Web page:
Cork fort has become party central at weekends, say locals

James Fort in Kinsale has become a popular spot for young people at weekends, with locals reporting parties, drinking, vandalism and intimidation 
Cork fort has become party central at weekends, say locals

James Fort in Kinsale, Co Cork, which has apparently become a magnet for parties at weekends.

Large gangs of teenagers from Cork City are holding drinking parties at a historic coastal fort in Co Cork, verbally abusing locals and allegedly vandalising parts of the structure.

The allegations have been made by county councillors, who have expressed concern about the influx of youngsters, especially at the weekends, and are seeking ways to protect the fort in Kinsale.

They've asked their officials, in the meantime, to launch a social media campaign to discourage parties at James Fort and to highlight the dangers of consuming alcohol prior to swimming.

Standing orders were suspended at a meeting of the Bandon/ Kinsale Municipal District Council to discuss the serious situation following a request from Kinsale-based Fine Gael councillor Marie O'Sullivan.

She said James Fort “has become party central at the weekends” and gangs of teenagers were coming down from the city after organising the get togethers on social media.

“I'm concerned it's an accident waiting to happen. There's a lot of drinking and carry on. Some youngsters are verbally abusing locals,” Ms O'Sullivan said.

“I'm wondering if we [the council] can do something to say this will not be tolerated."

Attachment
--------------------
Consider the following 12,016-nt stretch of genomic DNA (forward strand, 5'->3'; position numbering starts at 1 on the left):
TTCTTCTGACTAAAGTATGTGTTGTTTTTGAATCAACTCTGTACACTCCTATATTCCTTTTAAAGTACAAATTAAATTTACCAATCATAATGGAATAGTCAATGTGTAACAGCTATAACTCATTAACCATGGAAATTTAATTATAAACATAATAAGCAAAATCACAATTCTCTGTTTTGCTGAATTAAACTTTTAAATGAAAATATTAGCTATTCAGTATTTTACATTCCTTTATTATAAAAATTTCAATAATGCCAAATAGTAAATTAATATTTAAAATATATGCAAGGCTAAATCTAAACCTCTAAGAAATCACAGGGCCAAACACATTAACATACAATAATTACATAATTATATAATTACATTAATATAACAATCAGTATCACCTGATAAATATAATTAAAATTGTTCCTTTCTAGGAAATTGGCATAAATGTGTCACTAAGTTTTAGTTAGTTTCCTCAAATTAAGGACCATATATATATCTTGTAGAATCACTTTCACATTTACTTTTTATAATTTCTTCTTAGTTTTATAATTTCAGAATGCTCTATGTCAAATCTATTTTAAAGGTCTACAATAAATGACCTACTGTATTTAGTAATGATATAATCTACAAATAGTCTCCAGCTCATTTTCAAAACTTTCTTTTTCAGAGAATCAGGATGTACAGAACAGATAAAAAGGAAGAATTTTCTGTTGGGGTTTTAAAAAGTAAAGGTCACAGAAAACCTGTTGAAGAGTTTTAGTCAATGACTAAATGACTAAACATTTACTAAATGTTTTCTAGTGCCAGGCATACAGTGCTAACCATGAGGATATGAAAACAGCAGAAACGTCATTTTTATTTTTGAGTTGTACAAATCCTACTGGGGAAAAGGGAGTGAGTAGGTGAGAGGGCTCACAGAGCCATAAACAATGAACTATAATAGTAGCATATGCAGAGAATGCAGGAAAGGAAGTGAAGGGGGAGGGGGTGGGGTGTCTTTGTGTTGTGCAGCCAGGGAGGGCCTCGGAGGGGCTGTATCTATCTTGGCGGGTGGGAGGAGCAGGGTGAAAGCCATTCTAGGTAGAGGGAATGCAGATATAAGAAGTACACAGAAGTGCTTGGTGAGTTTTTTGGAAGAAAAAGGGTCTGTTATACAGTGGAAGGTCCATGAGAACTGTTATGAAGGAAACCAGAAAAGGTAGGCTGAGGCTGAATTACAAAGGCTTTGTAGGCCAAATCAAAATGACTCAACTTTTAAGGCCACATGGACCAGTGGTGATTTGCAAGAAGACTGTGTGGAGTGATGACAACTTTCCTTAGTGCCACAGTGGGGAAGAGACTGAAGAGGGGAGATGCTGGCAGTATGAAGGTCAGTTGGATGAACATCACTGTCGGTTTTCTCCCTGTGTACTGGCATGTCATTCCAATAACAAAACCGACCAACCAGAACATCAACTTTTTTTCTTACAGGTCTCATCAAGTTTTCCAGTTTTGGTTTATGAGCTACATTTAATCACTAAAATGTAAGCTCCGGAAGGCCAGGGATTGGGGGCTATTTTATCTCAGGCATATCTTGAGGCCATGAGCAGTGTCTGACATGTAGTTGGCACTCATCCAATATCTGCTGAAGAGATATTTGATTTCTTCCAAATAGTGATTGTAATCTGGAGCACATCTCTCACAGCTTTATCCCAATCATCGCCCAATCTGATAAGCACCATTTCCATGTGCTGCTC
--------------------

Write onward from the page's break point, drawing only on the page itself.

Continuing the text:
Fine Gael councillor Kevin Murphy had received similar complaints, including vandalism of the historic site.

“The only way we can ensure no vandalism takes place there is to totally fence it off and open the area only during the day. There are concerns about vandalism. There's also a lot of anti-social behaviour and a lot of litter left behind. There's a lot of broken bottles and burnt-out barbecues,” Mr Murphy said.

He said the OPW is responsible for the fort itself and the council for the land around it. 

“They should chip in for the fencing,” he said.

MacDara Ó Hici, the council's senior executive officer for the area, said they would have to be careful about what type of fencing they put up because it would have to fit in with the historic surrounds.

“Getting fencing up there is going to take time. We will see what we can do, but there won't be a quick solution to this,” he said.

At the request of Fine Gael councillor John O'Sullivan, he said he would write to the OPW informing it about the alleged vandalism at the fort.

Construction on the fort started on it in 1602, a year after the British defeated a combined Irish and Spanish force at the Battle of Kinsale. An earlier medieval fortification exists on the site.

Mr Ó Hici said he would also talk to the harbour master to ensure "ring buoys were in place in the area in case there were any issues with young people getting into difficulty in the nearby water".

Ms O'Sullivan also asked that the council to mount its own social media campaign to encourage young people to respect the area. Mr Ó Hici agreed to do this.

Similar scenes of anti-social behaviour have been reported at historic sites in other parts of the country.

To combat this, the OPW and National Monuments Service have come together to launch a campaign, entitled Protect Our Past. They will mount the campaign on social media channels in the coming weeks with a series of animated videos to highlight the impact inappropriate behaviour can have on such sites.

More in this section

Puzzles logo

Puzzles hub

Puzzles logo

Puzzles hub

logo podcast

War of Independence Podcast

A special four-part series hosted by Mick Clifford

Available on

IE logo

Commemorating 100 years since the War of Independence

Cookie Policy Privacy Policy FAQ Help Contact Us Terms and Conditions

© Irish Examiner Ltd